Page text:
Study: Statins don’t reduce mortality rates or days off the breathing machine in sepsis-associated ARDS

May 21, 2014

Clinicians should not start or continue statins in patients with sepsis-associated acute respiratory distress syndrome (ARDS), according to a study published in the May 18, 2014, New England Journal of Medicine, along with accompanying editorials evaluating the research’s goals and outcomes.

Clinicians should not start or continue statins in patients with sepsis-associated acute respiratory distress syndrome (ARDS), according to a study published in the May 18, 2014, New England Journal of Medicine, along with accompanying editorials evaluating the research’s goals and outcomes.

“Statins do not appear to work for ARDS,” said Jonathon D. Truwit, MD, professor of medicine and enterprise chief medical officer and senior administrative dean at Froedtert & the Medical College of Wisconsin.

“Observational data suggests that statins reduce mortality in severe sepsis," Dr Truwit said. "Severe sepsis is commonly associated with ARDS. Animal data suggest that statins can prevent ARDS. We hypothesized that statins would reduce mortality and reduce time on breathing machines in sepsis associated ARDS, which is 1 in 4. They did not.”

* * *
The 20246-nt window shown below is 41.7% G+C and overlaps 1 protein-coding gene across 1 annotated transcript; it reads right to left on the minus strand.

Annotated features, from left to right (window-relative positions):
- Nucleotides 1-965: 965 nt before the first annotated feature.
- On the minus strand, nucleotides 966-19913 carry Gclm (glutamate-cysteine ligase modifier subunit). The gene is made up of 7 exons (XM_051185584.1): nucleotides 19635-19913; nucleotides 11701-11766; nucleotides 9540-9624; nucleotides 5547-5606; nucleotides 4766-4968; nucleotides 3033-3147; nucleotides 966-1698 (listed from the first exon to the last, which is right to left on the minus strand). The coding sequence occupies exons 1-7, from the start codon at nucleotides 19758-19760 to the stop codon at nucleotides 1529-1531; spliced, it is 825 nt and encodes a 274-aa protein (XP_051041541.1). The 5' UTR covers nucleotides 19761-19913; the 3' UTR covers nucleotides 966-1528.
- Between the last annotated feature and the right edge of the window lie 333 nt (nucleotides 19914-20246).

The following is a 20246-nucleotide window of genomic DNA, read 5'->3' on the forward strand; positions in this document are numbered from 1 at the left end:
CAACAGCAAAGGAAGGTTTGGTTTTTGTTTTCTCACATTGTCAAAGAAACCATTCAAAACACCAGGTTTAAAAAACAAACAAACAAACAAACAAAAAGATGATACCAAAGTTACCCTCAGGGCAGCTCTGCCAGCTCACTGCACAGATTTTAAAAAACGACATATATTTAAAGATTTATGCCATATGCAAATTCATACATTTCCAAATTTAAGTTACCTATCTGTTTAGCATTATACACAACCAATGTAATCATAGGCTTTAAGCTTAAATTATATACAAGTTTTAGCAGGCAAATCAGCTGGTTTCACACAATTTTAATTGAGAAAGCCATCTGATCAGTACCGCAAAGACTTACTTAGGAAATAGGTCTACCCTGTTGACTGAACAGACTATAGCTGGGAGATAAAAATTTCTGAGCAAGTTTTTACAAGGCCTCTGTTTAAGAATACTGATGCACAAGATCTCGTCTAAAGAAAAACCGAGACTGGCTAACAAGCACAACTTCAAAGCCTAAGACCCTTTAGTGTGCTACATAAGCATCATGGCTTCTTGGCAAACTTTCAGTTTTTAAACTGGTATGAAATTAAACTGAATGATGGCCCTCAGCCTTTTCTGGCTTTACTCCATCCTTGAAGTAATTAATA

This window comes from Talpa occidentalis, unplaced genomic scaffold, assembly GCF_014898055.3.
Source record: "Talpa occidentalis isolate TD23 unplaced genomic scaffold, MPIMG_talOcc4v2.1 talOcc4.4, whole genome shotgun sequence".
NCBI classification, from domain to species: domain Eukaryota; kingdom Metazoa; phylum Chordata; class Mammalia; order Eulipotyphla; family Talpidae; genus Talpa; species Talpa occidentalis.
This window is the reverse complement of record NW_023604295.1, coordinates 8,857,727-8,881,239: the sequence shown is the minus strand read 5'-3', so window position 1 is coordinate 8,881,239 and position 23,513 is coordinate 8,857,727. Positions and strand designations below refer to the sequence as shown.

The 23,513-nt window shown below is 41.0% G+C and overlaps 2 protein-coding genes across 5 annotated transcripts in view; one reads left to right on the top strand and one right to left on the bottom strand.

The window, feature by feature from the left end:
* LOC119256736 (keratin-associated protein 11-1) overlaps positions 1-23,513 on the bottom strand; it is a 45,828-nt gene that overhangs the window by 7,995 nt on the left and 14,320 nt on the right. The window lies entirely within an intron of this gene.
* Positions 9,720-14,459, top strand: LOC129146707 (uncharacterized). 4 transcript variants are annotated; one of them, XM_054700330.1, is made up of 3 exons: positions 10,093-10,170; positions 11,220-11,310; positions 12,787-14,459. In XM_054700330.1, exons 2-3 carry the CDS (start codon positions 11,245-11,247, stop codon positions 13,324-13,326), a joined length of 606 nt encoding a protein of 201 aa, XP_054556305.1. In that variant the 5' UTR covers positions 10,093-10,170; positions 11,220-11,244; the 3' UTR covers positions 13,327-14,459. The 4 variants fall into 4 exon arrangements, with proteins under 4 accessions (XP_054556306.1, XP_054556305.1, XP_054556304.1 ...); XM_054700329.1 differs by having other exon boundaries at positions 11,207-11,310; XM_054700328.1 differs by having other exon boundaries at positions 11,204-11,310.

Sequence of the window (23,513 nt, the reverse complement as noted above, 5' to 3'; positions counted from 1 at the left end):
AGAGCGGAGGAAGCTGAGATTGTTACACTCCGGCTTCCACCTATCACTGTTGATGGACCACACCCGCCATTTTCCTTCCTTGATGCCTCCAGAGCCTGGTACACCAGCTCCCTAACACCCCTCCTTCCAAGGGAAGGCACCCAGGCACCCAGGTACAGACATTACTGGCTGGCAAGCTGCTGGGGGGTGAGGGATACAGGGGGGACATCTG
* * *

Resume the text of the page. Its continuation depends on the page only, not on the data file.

Despite previously-reported observational and basic science evidence suggesting the use of statins may improve outcomes in patients with sepsis and ARDS, a double-blinded clinical trial of rosuvastatin in those patients was futile, and the study was stopped.

In this study, patients received either the rosuvastatin or a placebo. After 745 of the proposed 1,000 patients had been enrolled in the multicenter trial, the study was halted because there was no significant difference between the study groups. Further, the rosuvastatin therapy may have contributed to hepatic and renal organ dysfunction.

“Observational data showed a strong signal favoring big reduction in mortality-related to statin use,” Dr Truwit said. “We did not see this, and may have seen harm.” 

This study was supported by a grant from the National Institutes of Health’s National Heart, Lung and Blood Institute and the investigator-sponsored study program of AstraZeneca.